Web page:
My one complaint: it barely qualifies as street food, to me, since I had to hike five darn minutes off a main road to get to it. I’m sure the proprietors would love a more central location with a bit more pedestrian traffic. It was pretty quiet there this Friday afternoon. It’d be dope if it was in the Landsdowne Mall parking lot or somewhere like that, so I could hop off the train, eat a bowl, keep going.

    1. Ben

      I know this is not going to happen anytime soon, not in my lifetime anyway. But I think they should just cordon off the one area in Richmond and make it a permanent street food area (not like night market but have proper tables/chairs), like they do have glutton squares in Asia. This will project Richmond overnight as the food destination of North America. Imagine if this is located, say, on the east side of Lansdowne Mall or something, it will instantly rejuvenate the area into a bustling place at night. He he he … it will instantly suck all the customers away from the BBT joints instantly. Ah … but that is still a dream. There are simply too many obstacles to overcome before this become a reality. The Japanese food trucks here is planting the seed towards that direction. Not everyone would want to see this but I think we will be surprised how many people will support it. I miss the glutton squares in Asia.

      1. fmed

        I love the idea! And they should call it Glutton’s Square (like in Singapore).

        The closest thing we have here in North America are the food cart zones in Portland.

      2. jonnek

        Amen to that. A permanent night market food area in Richmond.

  21. Canto Curious

    Wow! The decor is excellent and high classed. Now I know where I would go to propose to my girlfriend! Do you think she will say yes?

    1. Ben

      Well Canto Curious … that all depends on your girlfriend. You know her better than we all do. Good luck on your proposal and let us know how it all goes, OK? LOL!!!

  22. Bikki

    I tried the Ramen last Friday. I read the food review. Bring your own bowl and save 50 cents.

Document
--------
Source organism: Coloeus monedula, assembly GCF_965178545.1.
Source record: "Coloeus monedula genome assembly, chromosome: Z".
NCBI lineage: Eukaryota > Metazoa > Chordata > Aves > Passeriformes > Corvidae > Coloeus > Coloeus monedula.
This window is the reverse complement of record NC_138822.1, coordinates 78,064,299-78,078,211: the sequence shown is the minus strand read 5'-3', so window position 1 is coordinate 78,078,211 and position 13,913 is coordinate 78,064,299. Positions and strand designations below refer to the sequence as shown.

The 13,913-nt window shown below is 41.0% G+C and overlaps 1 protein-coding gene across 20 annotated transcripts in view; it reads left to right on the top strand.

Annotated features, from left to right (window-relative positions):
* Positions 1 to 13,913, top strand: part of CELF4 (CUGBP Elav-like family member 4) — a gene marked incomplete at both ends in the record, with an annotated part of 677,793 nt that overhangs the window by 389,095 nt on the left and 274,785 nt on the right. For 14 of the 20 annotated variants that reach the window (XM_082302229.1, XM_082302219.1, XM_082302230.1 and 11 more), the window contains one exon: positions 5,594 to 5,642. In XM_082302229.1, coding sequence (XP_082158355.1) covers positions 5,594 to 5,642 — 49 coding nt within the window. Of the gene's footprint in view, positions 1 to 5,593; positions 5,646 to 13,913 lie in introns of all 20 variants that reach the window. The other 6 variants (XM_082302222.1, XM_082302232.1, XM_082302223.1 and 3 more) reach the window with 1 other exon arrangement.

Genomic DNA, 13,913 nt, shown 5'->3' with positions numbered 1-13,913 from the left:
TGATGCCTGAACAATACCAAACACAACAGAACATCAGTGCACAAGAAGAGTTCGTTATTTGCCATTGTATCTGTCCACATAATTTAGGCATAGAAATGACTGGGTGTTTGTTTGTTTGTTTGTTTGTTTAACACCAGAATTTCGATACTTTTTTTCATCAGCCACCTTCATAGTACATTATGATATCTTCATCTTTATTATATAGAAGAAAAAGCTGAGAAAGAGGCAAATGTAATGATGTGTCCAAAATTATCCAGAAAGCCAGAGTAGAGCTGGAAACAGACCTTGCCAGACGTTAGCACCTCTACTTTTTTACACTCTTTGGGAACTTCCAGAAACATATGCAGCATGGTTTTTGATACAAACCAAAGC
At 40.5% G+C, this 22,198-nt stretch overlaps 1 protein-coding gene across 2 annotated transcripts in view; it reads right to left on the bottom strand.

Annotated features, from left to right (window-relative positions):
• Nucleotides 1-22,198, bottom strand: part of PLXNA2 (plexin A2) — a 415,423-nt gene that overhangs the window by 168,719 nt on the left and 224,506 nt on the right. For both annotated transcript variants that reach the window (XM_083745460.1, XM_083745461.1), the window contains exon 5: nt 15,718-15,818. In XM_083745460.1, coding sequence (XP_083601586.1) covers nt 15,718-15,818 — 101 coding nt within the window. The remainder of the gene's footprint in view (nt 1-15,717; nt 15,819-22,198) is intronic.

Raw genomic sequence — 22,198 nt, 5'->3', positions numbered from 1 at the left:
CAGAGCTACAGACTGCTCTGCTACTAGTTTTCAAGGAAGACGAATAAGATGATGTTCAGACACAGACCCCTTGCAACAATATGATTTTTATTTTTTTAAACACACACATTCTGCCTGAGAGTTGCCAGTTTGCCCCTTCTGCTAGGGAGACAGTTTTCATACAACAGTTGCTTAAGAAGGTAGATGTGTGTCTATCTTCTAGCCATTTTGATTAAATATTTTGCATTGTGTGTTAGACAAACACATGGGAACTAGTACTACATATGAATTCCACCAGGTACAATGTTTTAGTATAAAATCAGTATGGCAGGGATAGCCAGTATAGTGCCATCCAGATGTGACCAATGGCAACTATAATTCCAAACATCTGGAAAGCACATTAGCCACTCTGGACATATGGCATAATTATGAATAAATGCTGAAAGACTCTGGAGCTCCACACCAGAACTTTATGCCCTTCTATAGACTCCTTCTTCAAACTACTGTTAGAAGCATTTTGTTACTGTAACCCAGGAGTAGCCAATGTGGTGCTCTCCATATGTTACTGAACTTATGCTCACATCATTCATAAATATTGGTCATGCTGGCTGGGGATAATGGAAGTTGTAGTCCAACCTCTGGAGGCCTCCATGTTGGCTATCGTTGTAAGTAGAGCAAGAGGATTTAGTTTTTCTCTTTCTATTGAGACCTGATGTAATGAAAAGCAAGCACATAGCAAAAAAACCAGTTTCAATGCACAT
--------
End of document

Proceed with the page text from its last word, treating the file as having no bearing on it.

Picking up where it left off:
and their bowl is very small. so I highly recommend that you bring your own bowl and so you can get more soup haha..

    The basic soup base noodles is $5.75 each , 4 toppings for $3 or 1 topping for $1 , so it end up for $8.75 (if you didn’t bring your own bowl)

    I saw another customer got the same stuff using their bowl.. it was over packed in that small bowl…

    I picked the Kuro soup base w/ 4 toppings on top. (pork, bamboo shoots, corns, fish cake)
    I bought my own bowl and the chef gave us more soup to make it more presentable…
    The chef only put 1 scoop of soup in their small bowl, but becoz we use our own bowl and it’s a bit bigger, so he put 2 scoops of soup in our bowl.. haha.
    I like their soup base because it’s not as oily as those Kintaro’s soup base.
    After we are done with the noodles, the chef will rinse our bowl for us.

    In a way, we think that the owner is very smart becoz he put the utensil expenses on customer.

    After talking with the owner, he told us that he only own the bandanyaki and the ramen cart, the sushi chef own the mix&match sushi cone cart .. and he told us that he will expand another cart to serve —- desserts!!! I will definitely give it a try when they open the new dessert cart! ^^

    It’s a cool experience to eat ramen in a cart… haha..

  23. Casey

    Shoryumen is definitely better than G-men. I totally prefer to pay quality price for a quality bowl of noodles! Fumisen and Tenku both kick ass too. God they’re all so fresh and flavourful in the mouth.
    Did you know the Fumisen chef actually works at Torarenbo in Richmond too? haha While I was in Shoryumen he walked in and I kept thinking this guy looks really familiar!

    1. Casey

      Oh and bringing your own bowl is a bonus. The first time we went we saw someone do it. So we brought ours the next time around too.

    2. Ben

      Hah. Really, Casey? Next time I am in Torarenbo, I am going to check for myself and say hi to him. BTW, your pictures on your blog is stunning. Gotta learn from you!
      Ben

  24. S L

    I was just here yesterday, and the 3 carts are moving to Clarke Place in Richmond (closest cross street is Jacombs Road)

    They say it will be a in-door location

    1. Ben

      You were there yesterday? I was there yesterday too! They told me they are moving on May 1st. I think that new location sucks. It will cater to the people working in the industrial zone but I think not many people will drive all the way to Clarke Place which in the middle of nowhere. Moving the trailers indoors defeats the whole purpose of calling this street food. Am going to wait and see how this looks like come May 1st. But at this time it seems like its a major step backwards.
      Ben

  25. grayelf

    Ben, what you said. Very disappointing.